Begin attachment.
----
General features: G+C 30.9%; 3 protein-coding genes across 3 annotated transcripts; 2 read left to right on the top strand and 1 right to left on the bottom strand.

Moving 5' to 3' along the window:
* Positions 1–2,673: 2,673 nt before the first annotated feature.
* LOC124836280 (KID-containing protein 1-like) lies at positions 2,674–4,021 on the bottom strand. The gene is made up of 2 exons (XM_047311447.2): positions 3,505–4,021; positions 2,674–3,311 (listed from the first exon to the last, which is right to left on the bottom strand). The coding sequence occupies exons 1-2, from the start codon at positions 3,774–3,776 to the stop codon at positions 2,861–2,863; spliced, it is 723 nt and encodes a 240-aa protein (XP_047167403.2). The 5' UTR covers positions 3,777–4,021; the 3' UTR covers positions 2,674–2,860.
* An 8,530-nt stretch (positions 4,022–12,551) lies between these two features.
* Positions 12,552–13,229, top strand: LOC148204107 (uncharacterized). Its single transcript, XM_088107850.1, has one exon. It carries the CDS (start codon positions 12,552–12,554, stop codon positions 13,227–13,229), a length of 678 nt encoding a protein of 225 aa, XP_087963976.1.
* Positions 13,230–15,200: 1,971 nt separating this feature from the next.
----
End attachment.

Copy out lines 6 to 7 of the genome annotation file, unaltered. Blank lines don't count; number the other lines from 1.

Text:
* Positions 12,552–13,229, top strand: LOC148204107 (uncharacterized). Its single transcript, XM_088107850.1, has one exon. It carries the CDS (start codon positions 12,552–12,554, stop codon positions 13,227–13,229), a length of 678 nt encoding a protein of 225 aa, XP_087963976.1.
* Positions 13,230–15,200: 1,971 nt separating this feature from the next.